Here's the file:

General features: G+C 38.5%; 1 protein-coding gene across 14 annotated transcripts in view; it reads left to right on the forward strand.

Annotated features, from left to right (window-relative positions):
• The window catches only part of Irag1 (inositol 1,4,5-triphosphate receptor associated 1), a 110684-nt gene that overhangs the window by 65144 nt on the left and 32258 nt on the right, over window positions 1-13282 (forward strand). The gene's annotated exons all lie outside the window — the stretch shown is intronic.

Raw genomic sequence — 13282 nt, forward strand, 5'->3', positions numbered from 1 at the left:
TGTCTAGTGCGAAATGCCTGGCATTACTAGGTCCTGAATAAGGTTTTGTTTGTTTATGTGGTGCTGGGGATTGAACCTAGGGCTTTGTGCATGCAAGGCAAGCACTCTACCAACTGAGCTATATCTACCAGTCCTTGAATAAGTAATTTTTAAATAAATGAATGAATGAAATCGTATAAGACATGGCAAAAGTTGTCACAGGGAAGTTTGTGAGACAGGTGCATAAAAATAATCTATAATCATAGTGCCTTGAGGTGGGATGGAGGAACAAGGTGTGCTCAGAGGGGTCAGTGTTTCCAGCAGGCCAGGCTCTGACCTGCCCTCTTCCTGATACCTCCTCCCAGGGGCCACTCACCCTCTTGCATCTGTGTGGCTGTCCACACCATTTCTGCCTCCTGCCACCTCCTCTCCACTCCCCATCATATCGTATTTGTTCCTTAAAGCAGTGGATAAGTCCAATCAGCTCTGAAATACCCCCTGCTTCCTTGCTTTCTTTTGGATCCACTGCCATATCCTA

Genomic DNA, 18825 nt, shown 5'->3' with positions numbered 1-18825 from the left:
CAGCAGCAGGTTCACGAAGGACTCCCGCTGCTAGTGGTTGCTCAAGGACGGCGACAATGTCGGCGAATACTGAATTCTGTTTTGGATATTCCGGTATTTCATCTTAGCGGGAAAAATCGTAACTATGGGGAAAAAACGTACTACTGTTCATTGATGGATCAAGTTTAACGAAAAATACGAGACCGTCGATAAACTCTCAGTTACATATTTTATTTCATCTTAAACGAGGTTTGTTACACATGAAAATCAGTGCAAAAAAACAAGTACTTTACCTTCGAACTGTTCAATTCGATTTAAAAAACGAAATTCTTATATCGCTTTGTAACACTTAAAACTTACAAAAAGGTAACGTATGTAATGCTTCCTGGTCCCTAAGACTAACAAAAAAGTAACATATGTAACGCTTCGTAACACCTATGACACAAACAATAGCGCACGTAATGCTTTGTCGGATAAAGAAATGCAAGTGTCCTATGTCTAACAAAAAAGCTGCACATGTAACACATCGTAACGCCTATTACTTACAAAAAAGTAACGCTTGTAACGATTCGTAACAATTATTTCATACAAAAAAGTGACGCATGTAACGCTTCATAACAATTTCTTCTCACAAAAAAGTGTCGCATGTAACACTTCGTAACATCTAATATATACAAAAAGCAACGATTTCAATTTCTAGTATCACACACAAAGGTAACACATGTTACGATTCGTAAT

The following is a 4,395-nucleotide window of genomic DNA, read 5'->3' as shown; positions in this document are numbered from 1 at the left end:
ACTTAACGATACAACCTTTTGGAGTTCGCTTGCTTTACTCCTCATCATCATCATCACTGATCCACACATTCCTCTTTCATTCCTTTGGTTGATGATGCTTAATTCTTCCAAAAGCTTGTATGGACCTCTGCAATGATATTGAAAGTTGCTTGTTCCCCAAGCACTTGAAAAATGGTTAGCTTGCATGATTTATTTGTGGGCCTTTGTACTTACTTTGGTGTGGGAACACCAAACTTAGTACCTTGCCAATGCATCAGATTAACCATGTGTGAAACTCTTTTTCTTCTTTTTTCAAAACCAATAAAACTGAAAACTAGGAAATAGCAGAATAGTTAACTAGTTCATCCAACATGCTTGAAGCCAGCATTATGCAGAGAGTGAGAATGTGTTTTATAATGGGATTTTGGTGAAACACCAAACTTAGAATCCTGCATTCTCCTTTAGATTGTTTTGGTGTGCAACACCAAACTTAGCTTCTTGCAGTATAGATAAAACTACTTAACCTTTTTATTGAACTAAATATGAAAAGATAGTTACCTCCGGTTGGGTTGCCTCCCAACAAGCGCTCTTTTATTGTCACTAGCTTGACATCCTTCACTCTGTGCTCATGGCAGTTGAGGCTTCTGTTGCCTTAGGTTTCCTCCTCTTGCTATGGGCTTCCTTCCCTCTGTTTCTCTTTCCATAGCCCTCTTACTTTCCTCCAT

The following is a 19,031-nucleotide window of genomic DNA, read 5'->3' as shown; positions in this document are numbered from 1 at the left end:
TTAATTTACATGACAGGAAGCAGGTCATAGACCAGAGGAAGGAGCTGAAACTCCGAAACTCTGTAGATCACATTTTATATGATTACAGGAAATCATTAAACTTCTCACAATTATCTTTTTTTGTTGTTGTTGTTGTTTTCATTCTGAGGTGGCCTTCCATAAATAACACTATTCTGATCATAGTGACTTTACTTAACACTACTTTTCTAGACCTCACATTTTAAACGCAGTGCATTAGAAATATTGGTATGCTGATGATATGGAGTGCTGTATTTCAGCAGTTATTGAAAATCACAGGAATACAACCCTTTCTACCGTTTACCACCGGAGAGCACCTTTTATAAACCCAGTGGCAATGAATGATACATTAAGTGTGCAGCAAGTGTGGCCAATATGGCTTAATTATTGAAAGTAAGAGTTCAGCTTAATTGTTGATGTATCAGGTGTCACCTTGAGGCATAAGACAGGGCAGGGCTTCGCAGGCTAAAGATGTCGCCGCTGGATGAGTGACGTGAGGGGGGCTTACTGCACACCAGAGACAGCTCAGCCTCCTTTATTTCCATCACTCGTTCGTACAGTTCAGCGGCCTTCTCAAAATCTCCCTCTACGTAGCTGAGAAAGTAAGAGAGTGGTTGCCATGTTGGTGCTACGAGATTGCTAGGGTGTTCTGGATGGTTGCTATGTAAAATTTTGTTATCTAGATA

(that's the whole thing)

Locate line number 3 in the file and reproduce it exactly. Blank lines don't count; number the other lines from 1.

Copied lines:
• The window catches only part of Irag1 (inositol 1,4,5-triphosphate receptor associated 1), a 110684-nt gene that overhangs the window by 65144 nt on the left and 32258 nt on the right, over window positions 1-13282 (forward strand). The gene's annotated exons all lie outside the window — the stretch shown is intronic.